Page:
Thursday, June 21, 2012

Riff on a recipe

My awesome sister-in-law Elizabeth Tigani has a great wellness website, She recently posted one of her favorite summer recipes, gluten-free lemon spaghetti with kale. It sounded so good, I had to try it. But you know me: I always do my own thing with recipes!
The original from DishingWell has (as you'd expect) gluten free spaghetti and kale, as well as lemon zest and parmesan. I eat gluten, Jordy doesn't care for spaghetti much, I didn't have kale, we're vegan (so no parmesan), I can't have pasta without garlic, and I was too lazy to juice AND zest lemon. So here's my gluten-full, vegan, protein-rich variation:

Garlic Lemon Basil Capellini with Broccolli Rabe, Spinach, and Navy Beans

Boil a big pot of salted water.

Chop 4 cloves of garlic. Wash about 6 sprigs of fresh basil. Cut one lemon into sixths and remove the seeds. (Just wait-- you'll see how lazy I am!)

Put small pieces of broccoli rabe in a colander. Put your colander over the boiling water pot and cover with the lid to steam/ boil for about 5 minutes. Add handfuls of spinach to colander. Steam for another minute. Take colander out of pot and set aside in your clean sink.

If you're pressed for time, rinse and drain a can of navy beans. (If you have time, soak and cook to rehydrate some-- it's healthier!)

Boil your capellini. (Takes about 2 minutes).

When your capellini's done, strain in colander WITH THE BROCCOLI RABE AND SPINACH IN IT. Yeah, heck, why not?!? Why dirty a bowl?!?

Put your empty pot back on the stovetop. Add a glug of olive oil. Put your garlic and a few shakes of chili pepper flakes in the oil; sautee. (It's totally fine to use a packet from delivery pizza. I used one.) Then add your beans. Then dump your colander o' goodies (pasta, spinach, broccoli rabe) into the pan. Turn off heat.

Rip up the basil and toss it in the pot. Squeeze your lemon wedges into the pot. Add a little more olive oil, a sprinkle of salt, maybe a grind of fresh black pepper to taste. Put the lid on the pot and shake it around to mix or be civilized and use a utensil to stir.

Plate and enjoy!

(Notice how you really only dirty on big cutting board, your pot, your colander, a knife, a spatula, and your dinner plates? This is why I really love this recipe. If you enjoy it with a nice bottle of rose, you don't have to have the buzz kill of lots of dishes after your lovely meal.)

I also added avocado to the leftovers one day and ate it all cold-- another delicious variation.

Friday, June 8, 2012

Just finished "Outcasts United" (kids' version)

I'm reading through boxes and boxes of galleys for the fall season, and I just found the kind of well-written narrative non-fiction for kids I've been waiting for!!! It's the young reader's edition of Outcasts United by Warren St. John, coming from Random House Sept. 11, 2012.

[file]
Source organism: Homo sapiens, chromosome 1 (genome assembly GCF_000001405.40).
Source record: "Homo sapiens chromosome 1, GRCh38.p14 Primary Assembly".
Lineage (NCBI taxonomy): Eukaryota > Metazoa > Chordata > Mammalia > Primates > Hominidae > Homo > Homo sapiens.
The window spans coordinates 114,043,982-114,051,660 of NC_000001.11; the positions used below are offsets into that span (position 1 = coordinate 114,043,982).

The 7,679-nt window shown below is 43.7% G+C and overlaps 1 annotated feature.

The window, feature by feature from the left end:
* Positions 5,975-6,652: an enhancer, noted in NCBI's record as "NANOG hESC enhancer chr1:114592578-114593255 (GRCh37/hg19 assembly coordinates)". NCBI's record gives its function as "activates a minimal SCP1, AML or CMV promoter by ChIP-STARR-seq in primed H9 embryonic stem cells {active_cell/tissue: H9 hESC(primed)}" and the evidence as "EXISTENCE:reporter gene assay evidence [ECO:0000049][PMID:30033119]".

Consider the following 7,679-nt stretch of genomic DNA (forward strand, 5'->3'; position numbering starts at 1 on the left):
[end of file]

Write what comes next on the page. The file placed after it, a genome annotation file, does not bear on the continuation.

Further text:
Inspiring and informative, the book tells the true story of Luma Mufleh, a young woman from Jordan who moved to the US for college and decided she couldn't return to her home country after graduation; even though her parents threatened to cut ties with her, she wanted to take advantage of the opportunities available to women in the United States.
But in Atlanta, Luma felt lonely and isolated. She found joy in pick-up soccer games, and decided to start a youth soccer team for the children of refugees in nearby Clarkson, GA. She recruited and coached boys for under-13, under-15, and under-17 teams-- the Fugees. With some help from the local YMCA and Tracy, a young volunteer, she not only coached and managed the three teams, she also started a tutoring program to help the boys off the field. She assisted families with everything from paperwork to groceries to introducing the kids to trick-or-treating. She literally gives one boy the shoes off her feet. She's tough, she's strong, she's caring, and she's real.
But what really got me about this book is the way the author uses the boys' personal stories to teach an overview of atrocities of the modern world. Just a handful of players' backgrounds provide a shocking tour of the world's conflicts-- Sudan, Iraq, Bosnia, Congo, Liberia... St. John gives a clear overview of the situations and the boys' heartbreaking reasons for coming to the US. It made me get out a map to appreciate the global diversity of the Fugees. Then I wanted to get out my wallet to donate to the Fugees. And finally, I wanted to get out my old soccer cleats and play some soccer, because the kick-by-kick descriptions of some of the games were that exciting!
I haven't read the original version of this book, but the kids' version is extremely satisfying. It will be a great discussion book, a fabulous gift, and a wonderful read for kids who are curious about the world, kids who like soccer, or kids who just enjoy a good story about likeable underdogs.